After 2nd Lakers workout, Lonzo Ball may talk with more teams

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The Los Angeles Lakers have so many alternatives at No. 2, even if the Boston Celtics acquire Markelle Fultz at No. 1 overall pick, as expected.

Fox is one of the best defenders and pure point guards in the draft. The length that Ball possesses will also help to accommodate for his unusual shooting form, which despite some concern, still hasn't been a hindrance to him so far.

That certainly doesn't mean the Lakers will trade the first-round pick, and it's probably likely that they are keeping the selection.

The purple and gold team don't have a 2018 NBA Draft first-round selectrion, as it's owed to the Philadelphia 76ers as part of a recent trade.

Still, Fox downplayed that point, saying that game shouldn't be a consideration for the Lakers to take him over Ball. He has been such an overwhelming presence in the media over the last few months that you're nearly forced to take a stance on him, unless you just stay off social media altogether.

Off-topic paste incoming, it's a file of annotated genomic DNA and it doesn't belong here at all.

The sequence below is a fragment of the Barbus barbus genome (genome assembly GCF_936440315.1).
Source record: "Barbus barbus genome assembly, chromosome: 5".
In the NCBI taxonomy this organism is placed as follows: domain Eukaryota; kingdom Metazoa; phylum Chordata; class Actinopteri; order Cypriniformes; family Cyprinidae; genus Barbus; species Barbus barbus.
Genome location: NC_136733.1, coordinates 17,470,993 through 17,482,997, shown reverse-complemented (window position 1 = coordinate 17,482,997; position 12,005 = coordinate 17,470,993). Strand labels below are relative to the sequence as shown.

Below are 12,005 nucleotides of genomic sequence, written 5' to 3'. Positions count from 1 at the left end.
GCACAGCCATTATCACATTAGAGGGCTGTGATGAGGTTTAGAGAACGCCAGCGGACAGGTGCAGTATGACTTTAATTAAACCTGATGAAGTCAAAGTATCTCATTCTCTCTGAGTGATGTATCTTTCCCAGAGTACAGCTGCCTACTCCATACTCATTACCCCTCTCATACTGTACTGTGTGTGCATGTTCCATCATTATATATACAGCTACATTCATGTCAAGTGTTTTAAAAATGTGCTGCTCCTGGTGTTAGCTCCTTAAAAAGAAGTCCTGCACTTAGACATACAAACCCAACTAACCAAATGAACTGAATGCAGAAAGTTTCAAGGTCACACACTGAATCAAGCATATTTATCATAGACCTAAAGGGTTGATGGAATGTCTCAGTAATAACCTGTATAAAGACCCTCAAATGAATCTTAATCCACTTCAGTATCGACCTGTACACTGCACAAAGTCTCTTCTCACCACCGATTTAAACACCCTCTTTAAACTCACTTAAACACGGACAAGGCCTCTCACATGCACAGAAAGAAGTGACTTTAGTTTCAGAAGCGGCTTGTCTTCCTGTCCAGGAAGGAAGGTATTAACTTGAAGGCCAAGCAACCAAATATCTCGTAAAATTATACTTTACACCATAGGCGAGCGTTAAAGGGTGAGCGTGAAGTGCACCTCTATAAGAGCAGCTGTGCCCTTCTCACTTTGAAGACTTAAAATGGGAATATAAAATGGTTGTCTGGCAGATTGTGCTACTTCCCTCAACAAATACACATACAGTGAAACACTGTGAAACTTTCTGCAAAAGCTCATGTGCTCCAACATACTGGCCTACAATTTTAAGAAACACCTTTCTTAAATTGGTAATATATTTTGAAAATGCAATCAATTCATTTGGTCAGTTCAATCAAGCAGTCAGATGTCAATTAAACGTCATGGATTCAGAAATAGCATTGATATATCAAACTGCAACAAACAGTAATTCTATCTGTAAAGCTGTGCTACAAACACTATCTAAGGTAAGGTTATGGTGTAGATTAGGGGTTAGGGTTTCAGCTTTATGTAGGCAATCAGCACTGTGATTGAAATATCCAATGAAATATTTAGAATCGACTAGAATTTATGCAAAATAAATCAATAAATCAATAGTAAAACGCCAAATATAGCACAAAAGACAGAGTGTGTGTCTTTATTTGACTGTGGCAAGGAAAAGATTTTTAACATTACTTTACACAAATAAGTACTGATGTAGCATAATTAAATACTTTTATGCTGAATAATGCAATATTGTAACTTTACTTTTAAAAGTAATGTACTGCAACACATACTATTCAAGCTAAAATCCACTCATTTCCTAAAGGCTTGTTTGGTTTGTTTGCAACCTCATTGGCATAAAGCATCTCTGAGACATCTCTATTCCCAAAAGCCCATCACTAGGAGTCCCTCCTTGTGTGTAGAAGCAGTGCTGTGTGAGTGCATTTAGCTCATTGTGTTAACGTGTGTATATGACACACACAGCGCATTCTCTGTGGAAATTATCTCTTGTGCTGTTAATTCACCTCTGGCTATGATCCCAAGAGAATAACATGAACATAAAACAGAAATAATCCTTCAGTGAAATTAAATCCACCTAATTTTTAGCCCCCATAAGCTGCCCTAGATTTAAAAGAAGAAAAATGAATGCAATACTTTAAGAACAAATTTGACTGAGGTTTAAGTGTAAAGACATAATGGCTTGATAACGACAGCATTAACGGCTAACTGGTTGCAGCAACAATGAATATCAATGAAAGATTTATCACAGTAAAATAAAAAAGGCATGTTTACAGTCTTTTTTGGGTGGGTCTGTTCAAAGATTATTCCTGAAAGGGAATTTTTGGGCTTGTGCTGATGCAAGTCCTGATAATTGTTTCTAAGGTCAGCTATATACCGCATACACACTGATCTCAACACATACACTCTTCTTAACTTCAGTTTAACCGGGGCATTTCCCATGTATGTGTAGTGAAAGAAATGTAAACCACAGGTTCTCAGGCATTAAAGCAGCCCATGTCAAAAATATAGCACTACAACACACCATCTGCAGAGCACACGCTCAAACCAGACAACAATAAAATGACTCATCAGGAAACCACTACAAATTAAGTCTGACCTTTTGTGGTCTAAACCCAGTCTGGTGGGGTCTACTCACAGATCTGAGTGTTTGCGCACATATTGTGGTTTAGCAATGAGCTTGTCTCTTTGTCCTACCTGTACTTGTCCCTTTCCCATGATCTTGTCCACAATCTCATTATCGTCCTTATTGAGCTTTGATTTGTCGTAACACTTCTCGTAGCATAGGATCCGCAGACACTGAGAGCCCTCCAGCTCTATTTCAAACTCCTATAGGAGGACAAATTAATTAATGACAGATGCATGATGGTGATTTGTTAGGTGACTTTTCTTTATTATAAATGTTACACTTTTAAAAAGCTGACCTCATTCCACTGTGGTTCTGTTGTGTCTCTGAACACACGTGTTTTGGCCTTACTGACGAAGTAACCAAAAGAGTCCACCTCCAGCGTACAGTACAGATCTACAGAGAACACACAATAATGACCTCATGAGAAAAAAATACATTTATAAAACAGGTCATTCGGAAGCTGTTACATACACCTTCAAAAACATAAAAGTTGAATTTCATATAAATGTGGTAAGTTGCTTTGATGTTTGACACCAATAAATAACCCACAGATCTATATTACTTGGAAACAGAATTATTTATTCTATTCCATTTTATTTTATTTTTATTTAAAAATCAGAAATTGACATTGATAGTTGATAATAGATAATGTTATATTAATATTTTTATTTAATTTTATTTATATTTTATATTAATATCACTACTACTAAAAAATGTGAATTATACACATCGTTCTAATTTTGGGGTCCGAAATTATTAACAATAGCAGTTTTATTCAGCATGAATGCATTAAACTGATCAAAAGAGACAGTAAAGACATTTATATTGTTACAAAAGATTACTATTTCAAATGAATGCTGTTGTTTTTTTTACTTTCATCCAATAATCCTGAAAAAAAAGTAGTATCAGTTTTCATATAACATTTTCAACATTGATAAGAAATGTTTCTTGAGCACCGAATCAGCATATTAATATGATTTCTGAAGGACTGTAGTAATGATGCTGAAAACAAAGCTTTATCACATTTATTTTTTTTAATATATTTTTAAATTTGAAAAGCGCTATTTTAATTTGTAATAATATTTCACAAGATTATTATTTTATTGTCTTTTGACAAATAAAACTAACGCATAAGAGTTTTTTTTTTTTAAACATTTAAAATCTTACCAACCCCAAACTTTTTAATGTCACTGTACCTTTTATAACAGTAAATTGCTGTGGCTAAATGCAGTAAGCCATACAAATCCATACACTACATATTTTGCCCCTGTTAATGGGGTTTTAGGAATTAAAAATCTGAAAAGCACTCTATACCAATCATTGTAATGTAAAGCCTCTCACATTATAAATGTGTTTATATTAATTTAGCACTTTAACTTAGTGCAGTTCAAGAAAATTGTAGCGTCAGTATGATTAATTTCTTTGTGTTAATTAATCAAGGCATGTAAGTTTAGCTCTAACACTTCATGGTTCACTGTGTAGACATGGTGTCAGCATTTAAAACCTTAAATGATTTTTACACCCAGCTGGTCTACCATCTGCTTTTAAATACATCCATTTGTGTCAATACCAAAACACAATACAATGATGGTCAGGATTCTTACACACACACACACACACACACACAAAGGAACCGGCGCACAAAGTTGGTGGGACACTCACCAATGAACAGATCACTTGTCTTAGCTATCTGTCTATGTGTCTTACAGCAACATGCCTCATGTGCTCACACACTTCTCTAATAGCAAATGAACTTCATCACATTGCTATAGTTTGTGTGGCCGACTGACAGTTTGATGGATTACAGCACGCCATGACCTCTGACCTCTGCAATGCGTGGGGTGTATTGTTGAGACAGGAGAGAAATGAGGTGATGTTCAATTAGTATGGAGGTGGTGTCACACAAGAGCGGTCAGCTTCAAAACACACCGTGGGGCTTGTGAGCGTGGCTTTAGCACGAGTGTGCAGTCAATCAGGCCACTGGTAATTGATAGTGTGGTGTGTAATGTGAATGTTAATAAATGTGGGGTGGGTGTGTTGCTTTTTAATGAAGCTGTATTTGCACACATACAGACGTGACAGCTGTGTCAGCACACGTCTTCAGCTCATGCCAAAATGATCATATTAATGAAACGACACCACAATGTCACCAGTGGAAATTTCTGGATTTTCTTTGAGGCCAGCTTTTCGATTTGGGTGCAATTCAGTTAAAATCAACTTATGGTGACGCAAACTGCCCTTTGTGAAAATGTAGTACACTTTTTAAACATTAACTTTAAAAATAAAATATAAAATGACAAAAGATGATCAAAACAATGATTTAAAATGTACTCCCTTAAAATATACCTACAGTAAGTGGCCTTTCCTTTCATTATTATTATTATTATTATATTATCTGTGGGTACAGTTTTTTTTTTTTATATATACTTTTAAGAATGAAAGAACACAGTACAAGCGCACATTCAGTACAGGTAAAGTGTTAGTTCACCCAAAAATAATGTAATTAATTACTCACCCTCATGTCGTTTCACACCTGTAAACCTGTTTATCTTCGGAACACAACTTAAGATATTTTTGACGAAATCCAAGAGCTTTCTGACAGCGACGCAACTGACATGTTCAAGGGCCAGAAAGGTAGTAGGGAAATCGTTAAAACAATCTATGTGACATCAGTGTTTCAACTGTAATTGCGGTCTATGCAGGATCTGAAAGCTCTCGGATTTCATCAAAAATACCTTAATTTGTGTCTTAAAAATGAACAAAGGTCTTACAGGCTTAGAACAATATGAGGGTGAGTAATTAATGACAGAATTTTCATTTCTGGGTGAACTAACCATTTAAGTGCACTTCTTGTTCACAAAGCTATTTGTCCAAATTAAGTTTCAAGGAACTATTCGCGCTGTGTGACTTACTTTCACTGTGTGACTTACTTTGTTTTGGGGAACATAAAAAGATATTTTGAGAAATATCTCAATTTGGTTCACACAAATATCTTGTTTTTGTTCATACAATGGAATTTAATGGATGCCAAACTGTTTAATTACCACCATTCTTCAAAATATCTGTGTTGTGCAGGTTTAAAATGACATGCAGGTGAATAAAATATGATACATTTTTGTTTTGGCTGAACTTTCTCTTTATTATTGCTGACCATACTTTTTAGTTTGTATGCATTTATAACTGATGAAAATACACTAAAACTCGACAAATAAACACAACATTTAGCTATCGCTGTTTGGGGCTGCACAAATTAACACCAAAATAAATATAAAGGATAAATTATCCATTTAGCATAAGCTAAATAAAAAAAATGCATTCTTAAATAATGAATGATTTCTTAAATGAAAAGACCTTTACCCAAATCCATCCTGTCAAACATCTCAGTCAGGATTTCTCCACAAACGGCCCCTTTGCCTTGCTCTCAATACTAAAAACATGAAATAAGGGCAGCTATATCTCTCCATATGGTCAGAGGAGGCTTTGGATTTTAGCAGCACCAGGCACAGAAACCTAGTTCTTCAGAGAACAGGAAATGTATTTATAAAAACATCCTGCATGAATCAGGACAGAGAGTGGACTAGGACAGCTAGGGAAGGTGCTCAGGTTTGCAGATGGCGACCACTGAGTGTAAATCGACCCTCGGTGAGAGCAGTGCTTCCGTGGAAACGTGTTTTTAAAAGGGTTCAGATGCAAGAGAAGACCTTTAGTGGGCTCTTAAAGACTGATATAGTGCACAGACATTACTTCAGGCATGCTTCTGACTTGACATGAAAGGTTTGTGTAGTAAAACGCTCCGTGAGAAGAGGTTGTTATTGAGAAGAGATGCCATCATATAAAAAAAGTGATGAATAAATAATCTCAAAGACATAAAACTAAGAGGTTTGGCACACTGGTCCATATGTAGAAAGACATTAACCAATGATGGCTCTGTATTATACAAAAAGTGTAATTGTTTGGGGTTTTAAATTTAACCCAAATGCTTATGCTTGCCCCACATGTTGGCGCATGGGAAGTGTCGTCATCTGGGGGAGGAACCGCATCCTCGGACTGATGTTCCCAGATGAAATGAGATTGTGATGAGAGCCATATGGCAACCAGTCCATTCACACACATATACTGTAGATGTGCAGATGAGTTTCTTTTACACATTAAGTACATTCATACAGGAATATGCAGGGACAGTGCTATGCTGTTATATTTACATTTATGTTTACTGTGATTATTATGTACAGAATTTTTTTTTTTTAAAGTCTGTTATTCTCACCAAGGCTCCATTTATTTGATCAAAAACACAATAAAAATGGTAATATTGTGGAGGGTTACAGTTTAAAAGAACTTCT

Fox is a fantastic player, and has already shown he can outplay Ball, as he did in their NCAA tournament matchup.

The 6-foot-3, 170-pound Fox averaged 16.7 points, 4.0 rebounds and 4.6 assists per game during his freshman year at Kentucky. Ball just had the luxury of being on a better team. He went insane this year. But overall, these two point guards gives the National Basketball Association hope of reigniting the league's most famous rivalry of the Lakers and the Celtics.

Lonzo goes on to note that although he's not as outward with his confidence as his father, he believes he has the same confidence within himself, and credits LaVar for instilling it in him. It seems like most of these doubts are fueled by the public's dislike of his father, LaVar.

Ball gets his second workout for L.A. Friday, hoping to convince the organization that he's their best choice. LaVar has dominated headlines since the beginning of the year with his outlandish comments, takes, shoe releases and prices. "Every point guard. Like Patrick Beverley's not going to do it offensively, but he's gonna be like, 'Yo this kid's not about to get past halfcourt'". He is the prototypical Los Angeles franchise-changing player.

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